1966 Charger - 408ci Resto-Mod

When someone mentions the Dodge Charger, many classic car enthusiasts will think of the iconic 1968-70 models immortalized in Hollywood productions such as The Dukes of Hazzard, Vanishing Point, and even The Fast and the Furious. While there's certainly no denying the importance and beauty of these second-gen B-body Mopars, we feel just as strongly about their predecessor: the 1966-67 Charger.

When someone mentions the Dodge Charger, many classic car enthusiasts will think of the iconic 1968-70 models immortalized in Hollywood productions such as The Dukes of Hazzard, Vanishing Point,...

1970 Plymouth 'Cuda - Vibrant In Violet

One of our favorite things about late '60s and early '70s Mopar cars is their use of vibrant High Impact paint colors. From Sublime and Panther Pink to Go Mango and Lemon Twist, even the names of these hues made an in-your-face statement. They also played a large role in keeping these cars memorable, even to non-car-enthusiasts. One of your friends might not know the first thing about cars, but he'll certainly turn to stare at the bright green muscle car with the roaring V8 engine.

This 1970 Plymouth 'Cuda belongs to Alex Uribe, of Redlands, California. The car is painted In Violet, which was Plymouth's name for the purple known as Plum Crazy on Dodge models.

One of our favorite things about late '60s and early '70s Mopar cars is their use of vibrant High Impact paint colors. From Sublime and Panther Pink to Go Mango and Lemon Twist, even the names of...

Detroit News Interviews Jeff Leonard

Growth from Necessity

The saying: “Necessity is the mother of invention” is true in so many of life’s scenarios, and has had an continuous impact on society. Where would civilization be without the wheel? Where would technology be if it weren’t for Bill Gates and Steve Jobs? Where would the exotic car world be if Ferruccio Lamborghini didn’t have his “unpleasant customer experience” when he tried to get his Ferrari fixed? Well, that last example was more about needing to “stick it” to someone rather than to build a car—but he still changed the automotive world!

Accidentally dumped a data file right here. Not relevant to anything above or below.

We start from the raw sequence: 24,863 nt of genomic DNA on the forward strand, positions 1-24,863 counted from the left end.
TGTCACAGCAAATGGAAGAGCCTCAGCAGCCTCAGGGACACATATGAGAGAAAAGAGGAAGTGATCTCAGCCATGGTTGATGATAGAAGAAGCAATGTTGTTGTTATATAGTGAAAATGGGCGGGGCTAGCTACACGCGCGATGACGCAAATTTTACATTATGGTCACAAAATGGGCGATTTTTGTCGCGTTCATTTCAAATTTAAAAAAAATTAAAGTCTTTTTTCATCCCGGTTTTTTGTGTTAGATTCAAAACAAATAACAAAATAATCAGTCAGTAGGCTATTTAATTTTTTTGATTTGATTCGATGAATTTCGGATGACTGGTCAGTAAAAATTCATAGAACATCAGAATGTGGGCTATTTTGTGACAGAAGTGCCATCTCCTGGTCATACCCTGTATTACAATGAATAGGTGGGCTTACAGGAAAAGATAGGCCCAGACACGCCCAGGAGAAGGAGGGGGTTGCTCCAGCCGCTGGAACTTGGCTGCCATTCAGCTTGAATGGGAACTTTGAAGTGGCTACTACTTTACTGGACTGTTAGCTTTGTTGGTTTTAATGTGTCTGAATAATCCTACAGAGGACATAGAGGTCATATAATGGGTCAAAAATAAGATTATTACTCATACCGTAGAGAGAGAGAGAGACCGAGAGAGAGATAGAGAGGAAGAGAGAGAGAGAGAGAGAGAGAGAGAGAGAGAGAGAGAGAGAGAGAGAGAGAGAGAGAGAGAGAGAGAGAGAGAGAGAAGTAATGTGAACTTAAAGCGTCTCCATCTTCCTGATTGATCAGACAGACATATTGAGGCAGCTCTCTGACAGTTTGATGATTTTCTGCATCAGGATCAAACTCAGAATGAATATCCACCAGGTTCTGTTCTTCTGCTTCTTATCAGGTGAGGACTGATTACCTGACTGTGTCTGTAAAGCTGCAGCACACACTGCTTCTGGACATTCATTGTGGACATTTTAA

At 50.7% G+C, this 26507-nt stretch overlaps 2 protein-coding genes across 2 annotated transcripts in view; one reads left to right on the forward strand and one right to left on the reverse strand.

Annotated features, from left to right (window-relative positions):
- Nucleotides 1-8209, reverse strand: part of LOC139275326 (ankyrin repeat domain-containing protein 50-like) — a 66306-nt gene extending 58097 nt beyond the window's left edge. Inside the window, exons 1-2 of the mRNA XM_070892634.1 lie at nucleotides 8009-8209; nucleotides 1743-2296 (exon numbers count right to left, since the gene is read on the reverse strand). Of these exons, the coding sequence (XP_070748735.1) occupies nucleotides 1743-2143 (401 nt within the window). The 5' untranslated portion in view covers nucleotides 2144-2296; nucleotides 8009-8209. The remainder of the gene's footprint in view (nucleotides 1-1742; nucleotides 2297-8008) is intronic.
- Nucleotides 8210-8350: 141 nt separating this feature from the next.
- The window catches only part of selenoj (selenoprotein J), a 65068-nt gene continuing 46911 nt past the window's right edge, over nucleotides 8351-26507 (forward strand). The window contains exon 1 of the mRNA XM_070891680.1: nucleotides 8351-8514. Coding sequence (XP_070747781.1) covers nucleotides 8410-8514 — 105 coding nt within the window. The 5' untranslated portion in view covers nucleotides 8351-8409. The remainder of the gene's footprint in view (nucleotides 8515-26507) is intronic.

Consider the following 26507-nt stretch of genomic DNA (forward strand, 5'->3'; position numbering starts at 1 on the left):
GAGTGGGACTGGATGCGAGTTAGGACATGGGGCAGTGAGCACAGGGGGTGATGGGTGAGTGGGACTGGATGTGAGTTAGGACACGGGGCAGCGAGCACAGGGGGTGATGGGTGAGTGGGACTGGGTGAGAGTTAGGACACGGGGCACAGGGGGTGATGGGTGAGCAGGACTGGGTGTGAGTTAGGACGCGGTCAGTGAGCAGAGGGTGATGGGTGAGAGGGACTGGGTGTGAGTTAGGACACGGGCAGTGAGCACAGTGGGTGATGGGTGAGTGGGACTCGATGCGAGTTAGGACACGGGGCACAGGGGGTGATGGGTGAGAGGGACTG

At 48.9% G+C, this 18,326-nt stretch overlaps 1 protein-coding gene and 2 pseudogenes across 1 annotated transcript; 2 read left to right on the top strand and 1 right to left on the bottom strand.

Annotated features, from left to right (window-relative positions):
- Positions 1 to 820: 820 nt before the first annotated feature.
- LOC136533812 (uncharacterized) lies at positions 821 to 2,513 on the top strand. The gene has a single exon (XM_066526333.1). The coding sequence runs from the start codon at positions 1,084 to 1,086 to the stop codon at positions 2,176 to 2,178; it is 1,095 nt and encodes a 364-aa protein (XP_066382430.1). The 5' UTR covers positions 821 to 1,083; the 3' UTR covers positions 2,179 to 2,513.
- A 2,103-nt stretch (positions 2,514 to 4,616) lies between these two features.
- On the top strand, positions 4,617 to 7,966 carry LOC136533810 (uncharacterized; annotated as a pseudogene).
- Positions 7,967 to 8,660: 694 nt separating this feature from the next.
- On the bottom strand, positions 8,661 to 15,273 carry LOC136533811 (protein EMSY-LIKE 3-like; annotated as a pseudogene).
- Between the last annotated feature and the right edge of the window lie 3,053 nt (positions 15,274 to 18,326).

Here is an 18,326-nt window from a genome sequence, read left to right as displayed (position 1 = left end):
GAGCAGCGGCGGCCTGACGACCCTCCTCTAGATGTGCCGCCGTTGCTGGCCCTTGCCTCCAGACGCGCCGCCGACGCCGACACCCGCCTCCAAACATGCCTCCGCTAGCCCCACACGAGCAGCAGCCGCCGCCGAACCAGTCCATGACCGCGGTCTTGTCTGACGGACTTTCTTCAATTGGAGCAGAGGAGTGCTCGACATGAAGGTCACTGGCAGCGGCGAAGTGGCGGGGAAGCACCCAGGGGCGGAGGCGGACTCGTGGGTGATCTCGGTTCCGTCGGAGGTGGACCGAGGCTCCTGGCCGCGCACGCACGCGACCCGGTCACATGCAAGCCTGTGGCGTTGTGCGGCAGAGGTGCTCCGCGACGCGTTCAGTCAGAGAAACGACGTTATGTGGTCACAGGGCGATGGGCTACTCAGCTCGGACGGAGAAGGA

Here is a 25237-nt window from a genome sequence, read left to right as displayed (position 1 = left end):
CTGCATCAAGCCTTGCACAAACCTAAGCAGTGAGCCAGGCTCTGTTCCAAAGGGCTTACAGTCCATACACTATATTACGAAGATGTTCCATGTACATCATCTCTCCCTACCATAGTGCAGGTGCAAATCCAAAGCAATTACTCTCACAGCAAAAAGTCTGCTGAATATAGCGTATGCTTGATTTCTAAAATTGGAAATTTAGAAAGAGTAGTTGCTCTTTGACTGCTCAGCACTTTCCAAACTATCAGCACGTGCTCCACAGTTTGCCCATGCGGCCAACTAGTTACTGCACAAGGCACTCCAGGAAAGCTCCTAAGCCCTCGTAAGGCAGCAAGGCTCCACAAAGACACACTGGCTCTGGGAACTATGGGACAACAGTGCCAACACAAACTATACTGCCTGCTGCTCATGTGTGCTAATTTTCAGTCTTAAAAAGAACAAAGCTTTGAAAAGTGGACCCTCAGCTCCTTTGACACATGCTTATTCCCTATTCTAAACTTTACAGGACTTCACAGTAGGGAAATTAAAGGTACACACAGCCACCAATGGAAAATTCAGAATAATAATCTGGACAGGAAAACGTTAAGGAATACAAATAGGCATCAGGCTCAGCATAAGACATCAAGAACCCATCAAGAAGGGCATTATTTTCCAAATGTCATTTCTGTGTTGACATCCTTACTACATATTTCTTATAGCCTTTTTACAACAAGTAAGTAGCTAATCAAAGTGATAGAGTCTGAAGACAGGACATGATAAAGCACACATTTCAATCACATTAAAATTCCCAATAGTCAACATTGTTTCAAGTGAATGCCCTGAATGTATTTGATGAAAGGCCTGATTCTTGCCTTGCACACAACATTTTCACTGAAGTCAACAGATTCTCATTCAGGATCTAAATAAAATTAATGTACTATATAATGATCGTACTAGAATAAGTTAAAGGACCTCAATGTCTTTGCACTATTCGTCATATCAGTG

Growth from Necessity

The saying: “Necessity is the mother of invention” is true in so many of life’s scenarios, and has had an continuous impact on society. Where would civilization be without...

Turning a Barnfind Into a Driver

It’s every car enthusiast’s dream to participate in a barnfind. To discover a car of their childhood, a rare and highly sought after muscle car that had been stowed away in a garage (or front yard) for decades, or just a cool car that seems unloved and underappreciated.

Unfortunately, the reality is that regardless of the kind of car it is, or how rare it is, it’s still an old car. It’s been sitting in the same spot, languishing in someone’s garage or driveway, possibly for decades. So, what if you find one, and it looks good enough to drive? Muscle Car Review published an article outlining this very situation of finding a vehicle that’s been stowed away for decades, and what to do if you want to drive it.

Photo courtesy of carsinbarns.blogspot.com

The article really drives home the need for a plan:
Start your path to revival by asking why the car was parked. Did it stop running or just get sidelined? Anything you can learn will help you fix the original problem. Beyond that, a host of things should be replaced before attempting to drive a barn find. Tires, fuel lines, and brakes need attention to make sure that your barn find doesn’t result in a junkyard donation.”

It’s every car enthusiast’s dream to participate in a barnfind. To discover a car of their childhood, a rare and highly sought after muscle car that had been stowed away in a garage (or front...